Because Otis did not raise an Apprendi claim in his direct appeal, we first consider whether his postconviction claim is properly before us.  After a direct appeal has been taken, all matters raised in that appeal, along with all claims known but not raised in it, will not be considered in postconviction proceedings.  State v. Knaffla, 309 Minn. 246, 252, 243 N.W.2d 737, 741 (1976).  But in the interest of fairness, we may consider a postconviction claim if the petitioner did not “deliberately and inexcusably” fail to raise it on direct appeal.  Roby v. State, 531 N.W.2d 482, 484 (Minn. 1995) (quotation omitted).  Because, at the time of Otis’s direct appeal, we interpreted Apprendi to apply only to those sentences that literally exceeded the “statutory maximum,” State v. McCoy, 631 N.W.2d 446, 451 (Minn. App. 2001), we cannot conclude that Otis deliberately and inexcusably failed to raise the Apprendi claim in his direct appeal.  Otis, therefore, is not barred from challenging his sentence under Apprendi and Blakely in this postconviction proceeding. 

The supreme court’s decision in Houston is dispositive of the Blakely issue raised here.  In Houston, the defendant’s sentence became final after Apprendiwas decided but before Blakely was released.  2005 WL 1981578 at *1-*2.  In assessing Blakely’s applicability to the defendant’s sentence, the Houston court held that Blakely announced a new constitutional rule that was not dictated by the holding in ApprendiId. at *1-*4.  Because Blakely does not affect the scope of the government’s power to proscribe crime and because it is not a watershed rule of criminal procedure, the supreme court further concluded that Blakely does not fall within the exceptions to the general rule of prospective application. *4; see also Teague v. Lane, 489 U.S. 288, 307, 311, 109 S. Ct. 1060, 1073, 1076 (1989) (enumerating exceptions to prospective application).  Therefore, Blakely is not subject to retroactive application on collateral review.  Houston, 2005 WL 1981578 at *4.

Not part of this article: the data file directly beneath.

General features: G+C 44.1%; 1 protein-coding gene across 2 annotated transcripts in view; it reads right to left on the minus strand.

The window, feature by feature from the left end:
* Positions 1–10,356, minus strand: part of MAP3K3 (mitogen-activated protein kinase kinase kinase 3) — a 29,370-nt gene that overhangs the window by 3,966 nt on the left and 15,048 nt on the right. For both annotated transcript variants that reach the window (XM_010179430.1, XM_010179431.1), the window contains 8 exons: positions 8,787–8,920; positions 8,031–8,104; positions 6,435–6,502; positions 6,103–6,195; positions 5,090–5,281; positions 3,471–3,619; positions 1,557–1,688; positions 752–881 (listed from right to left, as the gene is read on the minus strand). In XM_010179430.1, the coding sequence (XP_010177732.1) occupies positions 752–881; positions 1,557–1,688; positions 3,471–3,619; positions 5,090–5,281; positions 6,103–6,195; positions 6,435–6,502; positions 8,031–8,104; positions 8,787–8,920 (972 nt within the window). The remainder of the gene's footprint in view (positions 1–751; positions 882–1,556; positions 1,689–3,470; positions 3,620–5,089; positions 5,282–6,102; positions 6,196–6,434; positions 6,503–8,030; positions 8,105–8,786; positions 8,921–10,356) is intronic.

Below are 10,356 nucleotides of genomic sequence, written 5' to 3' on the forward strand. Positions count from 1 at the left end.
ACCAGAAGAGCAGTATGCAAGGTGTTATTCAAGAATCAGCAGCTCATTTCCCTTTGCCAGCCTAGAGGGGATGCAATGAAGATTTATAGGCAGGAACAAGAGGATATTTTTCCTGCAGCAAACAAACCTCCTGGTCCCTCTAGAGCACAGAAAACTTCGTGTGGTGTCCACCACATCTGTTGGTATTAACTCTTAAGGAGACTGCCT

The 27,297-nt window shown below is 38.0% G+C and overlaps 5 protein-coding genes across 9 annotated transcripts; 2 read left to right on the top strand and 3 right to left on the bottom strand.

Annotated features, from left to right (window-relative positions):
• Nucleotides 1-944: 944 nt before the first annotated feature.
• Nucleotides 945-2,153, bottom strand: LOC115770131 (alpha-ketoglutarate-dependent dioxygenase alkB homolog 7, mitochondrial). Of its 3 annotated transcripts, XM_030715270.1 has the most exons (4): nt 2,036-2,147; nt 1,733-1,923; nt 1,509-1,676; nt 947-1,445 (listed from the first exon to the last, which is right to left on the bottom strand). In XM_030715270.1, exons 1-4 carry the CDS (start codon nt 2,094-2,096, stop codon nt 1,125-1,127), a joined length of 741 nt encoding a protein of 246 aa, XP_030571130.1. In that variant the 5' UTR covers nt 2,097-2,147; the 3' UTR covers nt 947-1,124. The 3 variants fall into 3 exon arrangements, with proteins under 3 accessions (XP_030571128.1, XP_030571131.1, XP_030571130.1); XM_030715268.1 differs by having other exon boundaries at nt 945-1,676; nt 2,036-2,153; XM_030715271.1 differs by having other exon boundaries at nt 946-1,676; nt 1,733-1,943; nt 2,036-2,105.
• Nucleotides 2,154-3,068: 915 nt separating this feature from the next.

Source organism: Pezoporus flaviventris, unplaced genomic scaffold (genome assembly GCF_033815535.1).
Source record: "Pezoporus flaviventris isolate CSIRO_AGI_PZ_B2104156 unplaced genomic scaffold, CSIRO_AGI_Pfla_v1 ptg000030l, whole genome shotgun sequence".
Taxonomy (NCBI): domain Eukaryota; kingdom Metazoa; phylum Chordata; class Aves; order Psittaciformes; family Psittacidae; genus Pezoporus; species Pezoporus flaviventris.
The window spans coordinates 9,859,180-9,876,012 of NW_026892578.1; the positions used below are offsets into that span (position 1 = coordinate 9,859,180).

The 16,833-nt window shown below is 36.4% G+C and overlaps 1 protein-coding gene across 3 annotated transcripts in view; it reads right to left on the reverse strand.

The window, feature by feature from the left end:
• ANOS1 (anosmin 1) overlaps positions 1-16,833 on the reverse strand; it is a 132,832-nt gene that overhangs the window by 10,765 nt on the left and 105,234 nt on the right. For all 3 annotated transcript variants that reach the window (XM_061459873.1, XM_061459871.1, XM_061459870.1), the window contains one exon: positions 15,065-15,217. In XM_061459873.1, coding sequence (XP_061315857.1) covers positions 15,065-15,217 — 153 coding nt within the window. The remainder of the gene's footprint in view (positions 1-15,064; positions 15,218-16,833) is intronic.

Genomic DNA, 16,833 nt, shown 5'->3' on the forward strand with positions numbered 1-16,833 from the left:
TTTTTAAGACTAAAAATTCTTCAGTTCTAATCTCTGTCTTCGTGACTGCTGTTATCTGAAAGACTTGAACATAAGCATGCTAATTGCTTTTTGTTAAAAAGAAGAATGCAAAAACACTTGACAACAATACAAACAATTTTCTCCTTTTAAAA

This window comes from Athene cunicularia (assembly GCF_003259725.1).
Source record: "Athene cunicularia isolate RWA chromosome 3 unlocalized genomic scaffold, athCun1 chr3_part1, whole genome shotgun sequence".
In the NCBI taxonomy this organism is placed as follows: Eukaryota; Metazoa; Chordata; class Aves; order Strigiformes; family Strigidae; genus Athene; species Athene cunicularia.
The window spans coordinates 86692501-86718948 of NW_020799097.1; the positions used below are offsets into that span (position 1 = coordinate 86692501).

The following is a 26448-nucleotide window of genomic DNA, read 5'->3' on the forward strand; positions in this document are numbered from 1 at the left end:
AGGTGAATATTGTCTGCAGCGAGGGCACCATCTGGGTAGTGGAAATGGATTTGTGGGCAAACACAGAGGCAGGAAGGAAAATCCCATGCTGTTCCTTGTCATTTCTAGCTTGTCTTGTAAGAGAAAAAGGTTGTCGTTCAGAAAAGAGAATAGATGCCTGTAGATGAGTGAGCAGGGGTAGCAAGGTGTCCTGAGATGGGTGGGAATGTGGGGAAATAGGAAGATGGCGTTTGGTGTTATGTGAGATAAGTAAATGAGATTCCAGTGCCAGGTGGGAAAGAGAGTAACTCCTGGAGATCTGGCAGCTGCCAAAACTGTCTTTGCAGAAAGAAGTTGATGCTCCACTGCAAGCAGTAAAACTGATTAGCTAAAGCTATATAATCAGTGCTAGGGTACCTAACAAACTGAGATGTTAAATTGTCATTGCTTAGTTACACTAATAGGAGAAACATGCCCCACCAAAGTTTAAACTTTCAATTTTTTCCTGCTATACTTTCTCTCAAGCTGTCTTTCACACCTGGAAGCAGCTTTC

Reynolds did not bring a direct appeal.  Therefore, his conviction and sentence became final on March 10, 2003, 90 days after the December 10, 2002 judgment and sentence.  See Minn. R. Crim P. 28.02, subd. 4(3) (providing defendant must appeal from judgment in 90 days).  Otis’s conviction and sentence became final on January 15, 2001, 90 days after the Minnesota Supreme Court denied review, which is the deadline for filing a petition for a writ of certiorari to the United States Supreme Court.  See Sup. Ct. R. 13.  Blakely was decided on June 24, 2004.  Because the convictions and sentences at issue here were final when the new rule in Blakely was announced, Reynolds and Otis do not benefit from the new rule.  See O’Meara v. State, 679 N.W.2d 334, 339 (Minn. 2004) (holding new rule of constitutional criminal procedure only applies retroactively to cases not yet final).  Accordingly, the district court did not err in denying their petitions for postconviction relief.


            Reynolds and Otis next argue that denial of their motions to remove the judges who ruled on their petitions was an abuse of discretion.  They assert that the chief judge’s memorandum instructed the judges to deny postconviction petitions seeking retroactive application of Blakely, which calls into question the judges’ impartiality.  They maintain that the entire First District bench should have been removed.